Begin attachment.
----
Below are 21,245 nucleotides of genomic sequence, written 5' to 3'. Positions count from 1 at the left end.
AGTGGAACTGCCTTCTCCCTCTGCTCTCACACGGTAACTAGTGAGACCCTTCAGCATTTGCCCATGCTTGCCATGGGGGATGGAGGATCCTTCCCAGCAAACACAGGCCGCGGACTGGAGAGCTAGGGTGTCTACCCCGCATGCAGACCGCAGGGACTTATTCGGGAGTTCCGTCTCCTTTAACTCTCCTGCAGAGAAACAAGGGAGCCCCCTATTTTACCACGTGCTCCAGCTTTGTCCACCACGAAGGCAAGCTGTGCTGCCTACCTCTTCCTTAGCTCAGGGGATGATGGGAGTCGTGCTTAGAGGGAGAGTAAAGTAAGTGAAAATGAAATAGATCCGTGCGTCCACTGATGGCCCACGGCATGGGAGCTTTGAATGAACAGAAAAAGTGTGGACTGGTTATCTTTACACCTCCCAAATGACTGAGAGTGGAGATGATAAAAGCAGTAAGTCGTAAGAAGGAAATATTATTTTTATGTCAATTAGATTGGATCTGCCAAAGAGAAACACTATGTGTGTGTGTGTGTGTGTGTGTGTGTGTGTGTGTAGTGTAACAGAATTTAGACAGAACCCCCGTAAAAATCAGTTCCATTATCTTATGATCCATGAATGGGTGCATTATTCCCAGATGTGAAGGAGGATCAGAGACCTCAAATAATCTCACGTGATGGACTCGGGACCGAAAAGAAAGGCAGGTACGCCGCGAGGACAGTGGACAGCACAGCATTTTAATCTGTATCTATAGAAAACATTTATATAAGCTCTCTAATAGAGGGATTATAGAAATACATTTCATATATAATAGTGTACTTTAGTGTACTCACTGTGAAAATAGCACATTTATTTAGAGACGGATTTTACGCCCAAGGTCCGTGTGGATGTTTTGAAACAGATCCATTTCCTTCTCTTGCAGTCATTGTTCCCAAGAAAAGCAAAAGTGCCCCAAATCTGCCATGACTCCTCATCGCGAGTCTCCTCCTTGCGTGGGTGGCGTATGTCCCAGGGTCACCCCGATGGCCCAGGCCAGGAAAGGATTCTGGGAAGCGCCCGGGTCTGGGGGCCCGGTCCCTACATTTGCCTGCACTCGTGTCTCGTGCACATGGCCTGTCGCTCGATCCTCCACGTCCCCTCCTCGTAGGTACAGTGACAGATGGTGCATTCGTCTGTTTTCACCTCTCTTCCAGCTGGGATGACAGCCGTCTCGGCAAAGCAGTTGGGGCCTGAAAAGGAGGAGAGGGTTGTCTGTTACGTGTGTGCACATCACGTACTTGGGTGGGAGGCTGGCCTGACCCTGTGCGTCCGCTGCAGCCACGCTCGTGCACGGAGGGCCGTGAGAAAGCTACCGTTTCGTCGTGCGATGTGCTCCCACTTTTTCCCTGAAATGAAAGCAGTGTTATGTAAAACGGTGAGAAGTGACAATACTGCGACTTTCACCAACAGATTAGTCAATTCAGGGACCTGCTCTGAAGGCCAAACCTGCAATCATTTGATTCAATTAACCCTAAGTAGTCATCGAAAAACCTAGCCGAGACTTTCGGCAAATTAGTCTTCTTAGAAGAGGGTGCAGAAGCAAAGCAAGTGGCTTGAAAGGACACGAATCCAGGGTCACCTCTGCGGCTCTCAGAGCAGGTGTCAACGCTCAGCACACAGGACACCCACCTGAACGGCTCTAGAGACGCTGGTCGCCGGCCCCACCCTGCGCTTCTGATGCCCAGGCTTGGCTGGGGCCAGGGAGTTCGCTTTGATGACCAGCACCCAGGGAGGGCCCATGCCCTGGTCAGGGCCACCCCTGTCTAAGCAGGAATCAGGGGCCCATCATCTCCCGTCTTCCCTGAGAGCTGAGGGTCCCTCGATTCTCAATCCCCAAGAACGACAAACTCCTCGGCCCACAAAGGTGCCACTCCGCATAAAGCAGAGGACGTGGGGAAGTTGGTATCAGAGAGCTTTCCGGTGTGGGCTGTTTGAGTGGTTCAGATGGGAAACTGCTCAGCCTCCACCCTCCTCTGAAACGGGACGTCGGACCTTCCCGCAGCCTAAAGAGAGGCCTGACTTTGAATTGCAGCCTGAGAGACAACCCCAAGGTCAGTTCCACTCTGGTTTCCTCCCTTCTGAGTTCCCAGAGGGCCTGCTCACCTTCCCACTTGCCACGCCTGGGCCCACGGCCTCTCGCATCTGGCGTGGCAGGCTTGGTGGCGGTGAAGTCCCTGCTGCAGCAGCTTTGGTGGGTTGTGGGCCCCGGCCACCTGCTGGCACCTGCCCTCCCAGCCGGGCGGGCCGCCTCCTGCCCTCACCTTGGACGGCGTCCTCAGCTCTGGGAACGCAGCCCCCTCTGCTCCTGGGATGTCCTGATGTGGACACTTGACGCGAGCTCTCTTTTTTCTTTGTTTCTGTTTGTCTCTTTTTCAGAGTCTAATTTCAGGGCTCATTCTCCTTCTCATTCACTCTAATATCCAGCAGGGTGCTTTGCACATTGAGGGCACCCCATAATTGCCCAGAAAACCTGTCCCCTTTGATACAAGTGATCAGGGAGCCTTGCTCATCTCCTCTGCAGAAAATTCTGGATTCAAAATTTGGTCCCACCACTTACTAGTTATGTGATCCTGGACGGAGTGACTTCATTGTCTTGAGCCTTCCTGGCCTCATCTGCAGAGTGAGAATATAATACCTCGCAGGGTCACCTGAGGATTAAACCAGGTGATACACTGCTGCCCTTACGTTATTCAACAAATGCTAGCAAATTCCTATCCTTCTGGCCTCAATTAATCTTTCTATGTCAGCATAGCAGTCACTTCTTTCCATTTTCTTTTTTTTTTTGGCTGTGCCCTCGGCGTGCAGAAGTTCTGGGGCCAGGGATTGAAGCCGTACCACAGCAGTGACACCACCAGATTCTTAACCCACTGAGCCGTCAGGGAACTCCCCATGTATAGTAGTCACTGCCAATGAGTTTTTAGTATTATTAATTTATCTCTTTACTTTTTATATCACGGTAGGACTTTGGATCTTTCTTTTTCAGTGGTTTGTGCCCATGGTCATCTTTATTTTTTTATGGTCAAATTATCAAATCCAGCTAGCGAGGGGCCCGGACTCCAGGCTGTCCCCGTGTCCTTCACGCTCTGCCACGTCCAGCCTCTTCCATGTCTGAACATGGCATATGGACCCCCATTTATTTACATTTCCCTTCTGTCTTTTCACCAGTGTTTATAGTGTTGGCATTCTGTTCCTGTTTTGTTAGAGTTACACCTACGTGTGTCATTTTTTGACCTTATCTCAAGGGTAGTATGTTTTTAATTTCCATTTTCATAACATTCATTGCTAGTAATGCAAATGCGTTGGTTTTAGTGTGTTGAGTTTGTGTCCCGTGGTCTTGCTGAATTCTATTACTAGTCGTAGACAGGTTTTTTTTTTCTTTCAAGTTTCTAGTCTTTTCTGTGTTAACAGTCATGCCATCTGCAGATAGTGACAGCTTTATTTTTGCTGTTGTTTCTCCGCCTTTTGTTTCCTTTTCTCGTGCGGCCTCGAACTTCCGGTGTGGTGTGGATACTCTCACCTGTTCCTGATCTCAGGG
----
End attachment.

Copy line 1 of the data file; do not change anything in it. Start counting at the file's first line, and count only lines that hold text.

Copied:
Below are 21,245 nucleotides of genomic sequence, written 5' to 3'. Positions count from 1 at the left end.